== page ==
Petrol prices have seen a continuous upward trend for the fourth consecutive month, with an average increase of 4.5 pence per litre in the last month, according to the RAC.

In September, the price of unleaded petrol surged from approximately £1.52 to £1.57, resulting in the cost of filling a family car exceeding £86.

The RAC attributes this rise in fuel costs to the surge in global oil prices but also asserts that petrol is currently being sold at an “overpriced” rate.

Independent fuel retailers, on the other hand, argue that their pricing is not unjustified, citing increased labor and energy costs, as well as decreased sales, as factors that have placed margins under pressure.

Although there has been a slight alleviation in the overall cost of living in the UK, with consumer price inflation dropping to 6.7%, the escalating prices of both petrol and diesel are expected to put additional strain on household finances.

The RAC’s latest data for September reveals that petrol prices increased by 4.5 pence per litre on average during the month, while diesel prices surged by 8 pence per litre. Diesel prices have risen from £1.54 to £1.63 per litre since the beginning of the previous month.

Simon Williams, the spokesperson for the RAC, asserts that their analysis suggests that petrol is currently overpriced by approximately 7 pence per litre. He highlights the growing disparity between wholesale diesel and petrol prices, with diesel now being 10 pence per litre more expensive, despite a 5 pence per litre difference at the pumps.

Williams suggests that if retailers were more equitable, petrol prices should be at least 7 pence cheaper, reducing the average cost to around £1.50 per litre from the current £1.57.

Gordon Balmer, the executive director of the Petrol Retailers Association, counters the RAC’s claims, citing the inevitable increase in margins due to rising operational costs. He expresses his concerns over attempts to incite public outrage by suggesting otherwise.

Mr. Williams, however, raises concerns about the higher retailer margins for petrol, as identified in a prior investigation by the Competition and Markets Authority into supermarket giants Asda, Sainsbury’s, Morrison’s, and Tesco, who dominate the fuel retail market.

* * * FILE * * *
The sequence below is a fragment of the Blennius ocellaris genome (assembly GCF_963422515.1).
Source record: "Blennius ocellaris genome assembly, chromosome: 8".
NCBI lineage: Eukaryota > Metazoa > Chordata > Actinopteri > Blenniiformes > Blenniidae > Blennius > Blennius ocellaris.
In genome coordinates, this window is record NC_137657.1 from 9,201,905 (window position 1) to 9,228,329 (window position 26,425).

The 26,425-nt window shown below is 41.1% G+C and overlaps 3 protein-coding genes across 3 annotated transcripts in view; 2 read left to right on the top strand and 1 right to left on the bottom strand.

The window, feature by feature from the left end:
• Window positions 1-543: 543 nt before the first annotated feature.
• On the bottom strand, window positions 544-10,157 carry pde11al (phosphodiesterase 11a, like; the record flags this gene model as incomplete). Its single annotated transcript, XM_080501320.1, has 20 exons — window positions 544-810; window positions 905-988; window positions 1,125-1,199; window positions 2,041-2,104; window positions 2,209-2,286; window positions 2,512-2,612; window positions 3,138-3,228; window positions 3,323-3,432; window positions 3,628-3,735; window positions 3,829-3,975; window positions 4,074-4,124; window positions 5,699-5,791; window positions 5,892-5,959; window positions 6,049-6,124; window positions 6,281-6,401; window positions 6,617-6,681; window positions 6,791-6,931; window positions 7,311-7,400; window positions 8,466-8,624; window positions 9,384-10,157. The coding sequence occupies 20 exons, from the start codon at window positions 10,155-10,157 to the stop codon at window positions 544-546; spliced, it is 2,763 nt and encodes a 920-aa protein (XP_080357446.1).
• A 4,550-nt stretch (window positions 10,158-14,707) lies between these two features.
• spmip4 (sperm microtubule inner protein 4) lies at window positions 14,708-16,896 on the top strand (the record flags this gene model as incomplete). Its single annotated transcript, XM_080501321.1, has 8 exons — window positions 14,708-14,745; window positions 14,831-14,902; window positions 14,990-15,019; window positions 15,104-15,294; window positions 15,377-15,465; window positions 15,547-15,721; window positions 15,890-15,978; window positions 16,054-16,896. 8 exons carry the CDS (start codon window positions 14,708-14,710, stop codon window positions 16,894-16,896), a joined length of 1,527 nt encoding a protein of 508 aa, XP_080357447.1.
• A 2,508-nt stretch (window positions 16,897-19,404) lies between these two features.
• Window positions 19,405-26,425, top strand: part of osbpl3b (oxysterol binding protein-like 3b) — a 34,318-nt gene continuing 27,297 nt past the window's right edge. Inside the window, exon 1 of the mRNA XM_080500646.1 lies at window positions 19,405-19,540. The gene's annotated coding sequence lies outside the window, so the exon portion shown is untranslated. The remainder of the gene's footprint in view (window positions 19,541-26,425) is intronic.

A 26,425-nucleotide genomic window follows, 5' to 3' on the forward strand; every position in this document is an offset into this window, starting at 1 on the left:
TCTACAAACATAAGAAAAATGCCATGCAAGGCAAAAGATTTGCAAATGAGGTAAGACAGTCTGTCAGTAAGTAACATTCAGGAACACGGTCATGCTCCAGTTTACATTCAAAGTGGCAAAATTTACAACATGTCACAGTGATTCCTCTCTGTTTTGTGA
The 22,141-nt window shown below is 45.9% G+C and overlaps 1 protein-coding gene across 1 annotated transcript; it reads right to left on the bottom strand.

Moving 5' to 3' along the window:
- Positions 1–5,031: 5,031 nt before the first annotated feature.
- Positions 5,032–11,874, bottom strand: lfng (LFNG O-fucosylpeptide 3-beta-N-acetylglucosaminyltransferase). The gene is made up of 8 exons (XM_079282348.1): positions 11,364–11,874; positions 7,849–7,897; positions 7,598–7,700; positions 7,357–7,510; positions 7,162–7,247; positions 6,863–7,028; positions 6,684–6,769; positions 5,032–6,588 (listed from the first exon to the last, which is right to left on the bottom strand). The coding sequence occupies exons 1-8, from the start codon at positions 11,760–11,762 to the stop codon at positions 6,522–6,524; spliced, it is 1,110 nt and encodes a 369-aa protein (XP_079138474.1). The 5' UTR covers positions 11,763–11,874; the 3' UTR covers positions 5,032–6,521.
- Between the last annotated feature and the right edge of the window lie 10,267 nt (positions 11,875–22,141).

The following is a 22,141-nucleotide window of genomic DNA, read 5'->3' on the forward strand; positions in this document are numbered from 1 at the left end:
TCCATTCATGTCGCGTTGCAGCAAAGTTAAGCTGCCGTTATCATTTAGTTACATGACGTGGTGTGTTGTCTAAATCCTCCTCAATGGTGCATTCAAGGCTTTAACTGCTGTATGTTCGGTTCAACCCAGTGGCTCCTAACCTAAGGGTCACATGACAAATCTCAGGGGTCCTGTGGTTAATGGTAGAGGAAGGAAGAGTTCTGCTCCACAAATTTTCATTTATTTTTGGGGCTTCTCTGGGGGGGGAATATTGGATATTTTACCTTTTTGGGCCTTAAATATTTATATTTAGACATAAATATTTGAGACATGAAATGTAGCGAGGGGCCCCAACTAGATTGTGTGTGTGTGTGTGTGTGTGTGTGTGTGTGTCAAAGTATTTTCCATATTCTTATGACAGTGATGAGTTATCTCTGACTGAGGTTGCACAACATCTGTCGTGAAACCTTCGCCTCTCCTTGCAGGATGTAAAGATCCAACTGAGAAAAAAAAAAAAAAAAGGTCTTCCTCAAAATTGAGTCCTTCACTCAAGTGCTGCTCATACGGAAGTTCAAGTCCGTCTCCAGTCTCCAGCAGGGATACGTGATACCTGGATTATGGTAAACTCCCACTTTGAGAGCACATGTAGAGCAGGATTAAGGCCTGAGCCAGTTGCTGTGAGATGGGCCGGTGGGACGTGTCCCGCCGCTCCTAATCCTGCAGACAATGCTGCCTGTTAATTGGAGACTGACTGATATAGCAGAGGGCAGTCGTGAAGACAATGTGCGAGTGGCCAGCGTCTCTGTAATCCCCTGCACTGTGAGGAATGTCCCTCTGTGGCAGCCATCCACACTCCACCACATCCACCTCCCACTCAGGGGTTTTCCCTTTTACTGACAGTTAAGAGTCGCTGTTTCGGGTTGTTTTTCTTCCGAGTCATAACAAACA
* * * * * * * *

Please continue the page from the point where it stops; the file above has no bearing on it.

The investigation found that weak competition had led to increased supermarket margins on fuel, resulting in higher prices for consumers. Some retailers have since agreed to create a scheme that allows drivers to compare live fuel prices online, and the government intends to make this practice mandatory.

The BBC sought comments from all four supermarket chains regarding this issue. Asda claimed to remain the “cheapest place for drivers to fill up across the UK,” offering unleaded petrol at an average of 4.8 pence cheaper.

Sainsbury’s welcomed greater pricing transparency in the fuel market and emphasized consistently offering among the lowest fuel prices in their operating areas. They also mentioned using profits to absorb inflation and keep grocery prices as low as possible.

The recent surge in fuel prices can be attributed to Saudi Arabia and Russia, both OPEC+ members and major oil-producing nations, deciding to reduce production in August. This decision has driven up oil prices, with Brent crude oil surpassing $90 per barrel.

Additionally, the weakening value of sterling has made wholesale fuel, traded in US dollars, more expensive in the UK.

To mitigate the impact of rising fuel prices, consumers can adopt several practices, including driving at the most fuel-efficient speed (45-50mph), turning off air conditioning to reduce energy consumption (which can increase fuel consumption by up to 10%), and regularly checking tire pressure to prevent extra petrol

Last Updated: 04 October 2023